The pleasures and worries of Ramadan in Tunisia

Friday 19/06/2015
A Tunisian woman buys dates on the first day of the Muslim holy fasting month of Ramadan at the Central Market in Tunis.

Tunis - Ramadan in Tunisia is a month of religious worship but also of in­dulgence. Days before fasting begins, signs of preparations for Ramadan appear in Tunisian towns as a new dynam­ic overcomes the streets and mar­ketplaces.
Bakeries set up special sections for the season’s sweets and pas­tries. People line up in long queues in supermarkets to stock up on food products for the holy month. Oth­ers head to local shops to buy spe­cialty spices and pastries. Mosques repaint their domes and start re­citing the Quran following the Maghreb prayers.
Many families have grown appre­hensive about the month because of the added costs and the surge in prices that have made certain sea­sonal products unaffordable.
“Prices of meat and vegetables increase every year, and a lot of vendors take advantage of the crav­ings of people who are fasting to increase the prices. This leads to a mess,” says Ali, a carpenter.
“I only have two children, but I can barely make ends meet during the past years. It gets worse during Ramadan as more and more ex­penses are added. The grocery list increases as does the cost of sweets and pastries.”
Since the invention of television, Tunisians have come to anticipate the mufti announcing the appear­ance of the crescent moon and the beginning of Ramdan and the ex­changing of seasonal wishes.
The national committee for the observation of the Ramadan cres­cent moon sets up observatories in several Tunisian towns to deter­mine the beginning of the month, with some families accompanying their children to an observatory to witness the crescent’s appearance.
“The state sets up committees in different regions of the country to make sure the crescent can be seen from the 24 governorates of the country. Following the observation, the mufti announces on TV wheth­er the following day is the first day of Ramadan or not,” said Ghofran Husseini, spokesman of the Fatwa Office.
“At the end of the day, we receive reports from different regions to determine if it is the beginning of Ramadan or not. We often also monitor the results in other coun­tries with which we share the same time zone.”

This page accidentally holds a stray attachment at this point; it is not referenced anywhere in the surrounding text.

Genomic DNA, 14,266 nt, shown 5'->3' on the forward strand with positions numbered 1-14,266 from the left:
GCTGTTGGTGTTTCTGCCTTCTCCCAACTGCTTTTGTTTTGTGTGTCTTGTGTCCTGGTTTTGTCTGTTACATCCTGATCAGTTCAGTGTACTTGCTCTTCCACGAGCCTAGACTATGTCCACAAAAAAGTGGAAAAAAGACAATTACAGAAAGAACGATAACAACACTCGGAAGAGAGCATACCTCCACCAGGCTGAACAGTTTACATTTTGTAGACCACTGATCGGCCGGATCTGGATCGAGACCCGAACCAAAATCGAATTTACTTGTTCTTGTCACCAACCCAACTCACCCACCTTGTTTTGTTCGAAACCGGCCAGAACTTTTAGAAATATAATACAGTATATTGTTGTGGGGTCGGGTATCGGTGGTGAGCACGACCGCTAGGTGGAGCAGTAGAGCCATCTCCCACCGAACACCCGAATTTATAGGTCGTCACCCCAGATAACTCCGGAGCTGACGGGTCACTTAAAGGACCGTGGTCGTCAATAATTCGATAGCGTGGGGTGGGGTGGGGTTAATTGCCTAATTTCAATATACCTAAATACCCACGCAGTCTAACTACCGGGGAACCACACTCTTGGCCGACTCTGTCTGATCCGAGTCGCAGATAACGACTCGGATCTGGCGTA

While many believe Ramadan is about spirituality, others think the month has become mostly a cel­ebration of food. During Ramadan, there is a tendency to overeat and indulge in sweets.
“It is unfortunate that Ramadan is no longer a time of the year where people feel closer to God. It is now about preparing food, spending the day asleep and staying up all night in cafes,” said Salah Moumni, a gro­cery owner.
“I take this time of the year as an opportunity to meditate, to get closer to the family and to make sure I read the Quran every night and attend religious gatherings.”
Following the terrorist attacks in Tunisia and the growing threats of the Islamic State (ISIS), some say that violent manifestations of ex­tremism could drive people away from religion. “I wouldn’t say ISIS has affected the way Tunisians perceive religion. In a way, I think that the way violence has been por­trayed on TV has made Muslims numb to shocking images. Religion has become an inherited practice in Tunisia,” Safia, a teacher, said.
“After all it is part of the culture that we inherited from one ancestor to the other. It is about the spiritu­ality and faith as we know it, rather than the rigid codes some have tried to impose. This can be seen when it comes to Tunisians who don’t pray but insist on observing the fast during Ramadan and ab­stain from drinking alcohol.”
Many Tunisians take the oppor­tunity of Ramadan to enjoy rare moments with family.
While young people go out at night to attend cultural events or simply to sip Arabic coffee or smoke water pipes in the old medina of Tunis, others visit neighbours and relatives to chat, exchange sweets or watch their favourite TV pro­grammes.
“There are differences in the way people socialise during the month,” said Imen.
“The older generation puts more emphasis on socialisation in Rama­dan, especially in the second half of the month.
“Cafés used to attract men whereas women would hang out with relatives and friends at home, especially when the Eid is close, to make traditional sweets.”
“Before, there were fewer TV shows and less of a choice; there­fore, the series time used to be sacred time for families,” Imen said. “Now, people tend to go out after the iftar dinner. The cafés are jam-packed. Also, people take strolls downtown and gaze at shop windows, even when they intend to buy nothing. That is one of the pleasures of Ramadan.”

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